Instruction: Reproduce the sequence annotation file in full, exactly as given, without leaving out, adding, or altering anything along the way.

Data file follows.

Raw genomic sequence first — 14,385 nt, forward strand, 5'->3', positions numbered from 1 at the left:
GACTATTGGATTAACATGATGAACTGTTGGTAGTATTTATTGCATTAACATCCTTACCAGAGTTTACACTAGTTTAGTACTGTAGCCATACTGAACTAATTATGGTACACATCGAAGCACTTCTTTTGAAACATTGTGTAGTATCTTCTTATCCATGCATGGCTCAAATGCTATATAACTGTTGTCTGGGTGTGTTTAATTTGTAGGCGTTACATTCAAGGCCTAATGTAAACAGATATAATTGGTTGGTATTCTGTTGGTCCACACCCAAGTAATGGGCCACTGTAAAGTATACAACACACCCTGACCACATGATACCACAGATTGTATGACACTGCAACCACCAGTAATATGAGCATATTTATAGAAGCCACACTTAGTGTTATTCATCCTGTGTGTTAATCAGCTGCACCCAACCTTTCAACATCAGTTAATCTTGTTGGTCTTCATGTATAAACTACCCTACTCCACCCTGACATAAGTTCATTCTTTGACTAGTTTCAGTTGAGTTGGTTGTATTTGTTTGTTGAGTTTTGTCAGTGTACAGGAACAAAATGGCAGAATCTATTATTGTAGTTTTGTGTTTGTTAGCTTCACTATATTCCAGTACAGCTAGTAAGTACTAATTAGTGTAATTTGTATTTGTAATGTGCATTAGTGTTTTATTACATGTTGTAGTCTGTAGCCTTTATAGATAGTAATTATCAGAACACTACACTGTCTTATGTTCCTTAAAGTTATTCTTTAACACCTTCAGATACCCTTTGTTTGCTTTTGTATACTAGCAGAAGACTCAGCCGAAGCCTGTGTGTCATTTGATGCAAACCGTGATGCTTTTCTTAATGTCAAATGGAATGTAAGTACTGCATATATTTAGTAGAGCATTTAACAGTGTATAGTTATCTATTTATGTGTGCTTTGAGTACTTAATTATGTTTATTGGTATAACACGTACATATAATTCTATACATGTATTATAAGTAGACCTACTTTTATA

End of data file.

Raw genomic sequence first — 14,385 nt, forward strand, 5'->3', positions numbered from 1 at the left:
GACTATTGGATTAACATGATGAACTGTTGGTAGTATTTATTGCATTAACATCCTTACCAGAGTTTACACTAGTTTAGTACTGTAGCCATACTGAACTAATTATGGTACACATCGAAGCACTTCTTTTGAAACATTGTGTAGTATCTTCTTATCCATGCATGGCTCAAATGCTATATAACTGTTGTCTGGGTGTGTTTAATTTGTAGGCGTTACATTCAAGGCCTAATGTAAACAGATATAATTGGTTGGTATTCTGTTGGTCCACACCCAAGTAATGGGCCACTGTAAAGTATACAACACACCCTGACCACATGATACCACAGATTGTATGACACTGCAACCACCAGTAATATGAGCATATTTATAGAAGCCACACTTAGTGTTATTCATCCTGTGTGTTAATCAGCTGCACCCAACCTTTCAACATCAGTTAATCTTGTTGGTCTTCATGTATAAACTACCCTACTCCACCCTGACATAAGTTCATTCTTTGACTAGTTTCAGTTGAGTTGGTTGTATTTGTTTGTTGAGTTTTGTCAGTGTACAGGAACAAAATGGCAGAATCTATTATTGTAGTTTTGTGTTTGTTAGCTTCACTATATTCCAGTACAGCTAGTAAGTACTAATTAGTGTAATTTGTATTTGTAATGTGCATTAGTGTTTTATTACATGTTGTAGTCTGTAGCCTTTATAGATAGTAATTATCAGAACACTACACTGTCTTATGTTCCTTAAAGTTATTCTTTAACACCTTCAGATACCCTTTGTTTGCTTTTGTATACTAGCAGAAGACTCAGCCGAAGCCTGTGTGTCATTTGATGCAAACCGTGATGCTTTTCTTAATGTCAAATGGAATGTAAGTACTGCATATATTTAGTAGAGCATTTAACAGTGTATAGTTATCTATTTATGTGTGCTTTGAGTACTTAATTATGTTTATTGGTATAACACGTACATATAATTCTATACATGTATTATAAGTAGACCTACTTTTATA